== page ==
Article ID: JE20160184
Background: Secondhand smoke (SHS) causes many deaths. Inequalities in SHS have been reported in several countries; however, the evidence in Asian countries is scarce. We aimed to investigate the association between socioeconomic status (SES) and SHS at home and the workplace/school among non-smoking Japanese adults.
Methods: Cross-sectional data from the Miyagi Prefectural Health Survey 2014 were analyzed. Self-reported questionnaires were randomly distributed to residents ≥20 years of age and 2,443 (92.8%) responded. The data of the 1,738 and 1,003 respondents were included to the analyses for SHS in the past month at home and at the workplace/school, respectively. Ordered logistic regression models considering possible confounders, including knowledge of the adverse health effects of tobacco, were applied.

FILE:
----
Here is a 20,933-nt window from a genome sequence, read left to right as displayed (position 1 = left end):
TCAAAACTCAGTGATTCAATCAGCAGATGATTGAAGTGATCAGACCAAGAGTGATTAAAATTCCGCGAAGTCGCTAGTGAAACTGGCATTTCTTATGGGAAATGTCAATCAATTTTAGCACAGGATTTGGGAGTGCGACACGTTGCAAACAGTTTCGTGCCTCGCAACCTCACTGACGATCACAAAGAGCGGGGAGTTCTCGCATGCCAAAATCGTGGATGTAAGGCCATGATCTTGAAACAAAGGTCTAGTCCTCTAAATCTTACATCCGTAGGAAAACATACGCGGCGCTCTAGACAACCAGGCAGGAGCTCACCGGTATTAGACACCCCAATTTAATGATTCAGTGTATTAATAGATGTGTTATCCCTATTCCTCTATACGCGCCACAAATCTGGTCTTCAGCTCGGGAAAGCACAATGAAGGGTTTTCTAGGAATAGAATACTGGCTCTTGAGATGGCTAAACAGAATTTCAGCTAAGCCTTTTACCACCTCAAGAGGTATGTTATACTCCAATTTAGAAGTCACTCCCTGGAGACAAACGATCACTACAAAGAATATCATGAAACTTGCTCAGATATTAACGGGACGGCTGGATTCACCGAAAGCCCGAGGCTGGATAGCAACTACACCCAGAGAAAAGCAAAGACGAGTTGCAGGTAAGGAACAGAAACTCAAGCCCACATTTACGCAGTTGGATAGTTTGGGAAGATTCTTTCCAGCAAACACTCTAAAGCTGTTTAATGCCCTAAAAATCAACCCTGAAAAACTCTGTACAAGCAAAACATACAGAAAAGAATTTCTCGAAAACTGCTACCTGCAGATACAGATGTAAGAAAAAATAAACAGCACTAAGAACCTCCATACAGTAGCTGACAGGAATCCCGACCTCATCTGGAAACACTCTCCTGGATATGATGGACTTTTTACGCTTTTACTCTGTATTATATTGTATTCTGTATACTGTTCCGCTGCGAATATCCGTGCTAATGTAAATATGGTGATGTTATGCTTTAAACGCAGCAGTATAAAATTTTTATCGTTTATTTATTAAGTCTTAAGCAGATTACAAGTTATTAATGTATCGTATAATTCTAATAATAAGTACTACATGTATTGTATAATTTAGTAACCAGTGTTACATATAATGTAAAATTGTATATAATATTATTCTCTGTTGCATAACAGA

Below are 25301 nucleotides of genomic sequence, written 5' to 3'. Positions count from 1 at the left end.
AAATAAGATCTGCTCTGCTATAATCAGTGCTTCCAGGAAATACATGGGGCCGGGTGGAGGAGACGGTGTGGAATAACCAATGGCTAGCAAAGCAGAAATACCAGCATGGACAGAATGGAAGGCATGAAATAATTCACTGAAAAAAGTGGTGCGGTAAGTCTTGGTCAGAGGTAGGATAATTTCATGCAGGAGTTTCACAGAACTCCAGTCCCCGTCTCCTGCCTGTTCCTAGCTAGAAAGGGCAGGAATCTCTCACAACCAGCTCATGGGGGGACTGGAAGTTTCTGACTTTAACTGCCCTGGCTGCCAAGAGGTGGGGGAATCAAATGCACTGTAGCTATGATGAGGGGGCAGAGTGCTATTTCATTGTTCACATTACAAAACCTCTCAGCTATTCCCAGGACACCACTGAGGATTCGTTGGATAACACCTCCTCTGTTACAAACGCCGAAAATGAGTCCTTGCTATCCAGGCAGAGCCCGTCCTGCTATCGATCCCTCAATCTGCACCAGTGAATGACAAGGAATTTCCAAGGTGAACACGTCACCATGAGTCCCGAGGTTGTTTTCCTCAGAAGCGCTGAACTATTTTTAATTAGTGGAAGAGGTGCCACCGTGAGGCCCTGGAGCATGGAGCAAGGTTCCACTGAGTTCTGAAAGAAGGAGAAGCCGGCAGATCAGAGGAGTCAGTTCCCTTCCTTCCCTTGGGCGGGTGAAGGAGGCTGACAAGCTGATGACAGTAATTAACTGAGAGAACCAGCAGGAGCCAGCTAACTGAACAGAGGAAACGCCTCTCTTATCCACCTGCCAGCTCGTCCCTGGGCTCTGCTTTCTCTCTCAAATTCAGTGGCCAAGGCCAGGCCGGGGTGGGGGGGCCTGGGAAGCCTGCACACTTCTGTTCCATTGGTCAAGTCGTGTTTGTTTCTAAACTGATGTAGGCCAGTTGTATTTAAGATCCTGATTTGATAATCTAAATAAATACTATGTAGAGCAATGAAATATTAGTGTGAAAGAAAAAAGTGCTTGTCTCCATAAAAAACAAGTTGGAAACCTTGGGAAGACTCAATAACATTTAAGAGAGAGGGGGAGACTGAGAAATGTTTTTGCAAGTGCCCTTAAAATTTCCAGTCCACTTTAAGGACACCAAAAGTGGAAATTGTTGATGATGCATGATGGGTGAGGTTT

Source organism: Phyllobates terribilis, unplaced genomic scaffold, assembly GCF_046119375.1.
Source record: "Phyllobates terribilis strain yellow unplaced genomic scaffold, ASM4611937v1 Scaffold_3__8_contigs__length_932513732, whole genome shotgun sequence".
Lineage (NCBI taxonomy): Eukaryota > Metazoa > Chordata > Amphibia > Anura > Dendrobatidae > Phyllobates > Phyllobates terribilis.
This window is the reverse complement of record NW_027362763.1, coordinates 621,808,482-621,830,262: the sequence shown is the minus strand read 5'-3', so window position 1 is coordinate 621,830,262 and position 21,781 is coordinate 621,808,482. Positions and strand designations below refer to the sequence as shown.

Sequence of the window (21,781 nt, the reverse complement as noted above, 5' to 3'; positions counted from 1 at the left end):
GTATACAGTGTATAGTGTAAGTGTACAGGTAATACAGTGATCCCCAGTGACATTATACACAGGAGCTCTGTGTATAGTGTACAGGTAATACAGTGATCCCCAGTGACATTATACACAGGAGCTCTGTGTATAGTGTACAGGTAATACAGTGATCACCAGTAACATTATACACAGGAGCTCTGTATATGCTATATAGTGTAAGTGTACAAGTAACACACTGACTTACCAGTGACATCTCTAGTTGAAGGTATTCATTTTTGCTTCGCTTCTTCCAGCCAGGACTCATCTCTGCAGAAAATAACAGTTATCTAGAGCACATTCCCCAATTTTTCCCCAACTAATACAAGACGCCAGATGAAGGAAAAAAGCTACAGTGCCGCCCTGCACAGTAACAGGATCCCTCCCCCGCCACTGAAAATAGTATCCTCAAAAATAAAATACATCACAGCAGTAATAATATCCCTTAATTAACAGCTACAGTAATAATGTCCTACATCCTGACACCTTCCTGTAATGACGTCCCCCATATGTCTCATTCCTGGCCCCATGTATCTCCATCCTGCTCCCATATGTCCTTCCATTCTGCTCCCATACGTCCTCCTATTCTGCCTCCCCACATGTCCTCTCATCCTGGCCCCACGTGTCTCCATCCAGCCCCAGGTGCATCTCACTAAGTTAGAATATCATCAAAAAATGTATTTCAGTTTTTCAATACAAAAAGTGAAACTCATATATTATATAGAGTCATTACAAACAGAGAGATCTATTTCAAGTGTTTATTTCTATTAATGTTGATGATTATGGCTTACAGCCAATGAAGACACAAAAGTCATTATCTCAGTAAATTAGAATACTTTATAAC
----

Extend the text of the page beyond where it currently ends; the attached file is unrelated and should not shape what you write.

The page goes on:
Results: The prevalence of SHS at home and the workplace/school was 19.0% and 39.0%, respectively. Compared with ≥13 years of education, odds ratios (ORs) and 95% confidence intervals (CIs) for SHS at home were 1.94 (95% CI, 1.42–2.64) for 10–12 years and 3.00 (95% CI, 1.95–4.60) for ≤9 years; those for SHS at the workplace/school were 1.80 (95% CI, 1.36–2.39) and 3.82 (95% CI, 2.29–6.36), respectively. Knowledge of the adverse health effects of tobacco was significantly associated with lower SHS at home (OR 0.95; 95% CI, 0.91–0.98) but it was not associated with SHS at the workplace/school (OR 1.02; 95% CI, 0.98–1.06).
Conclusions: Social inequalities in SHS existed among Japanese non-smoking adults. Knowledge about tobacco was negatively associated with SHS at home but not at workplace/school.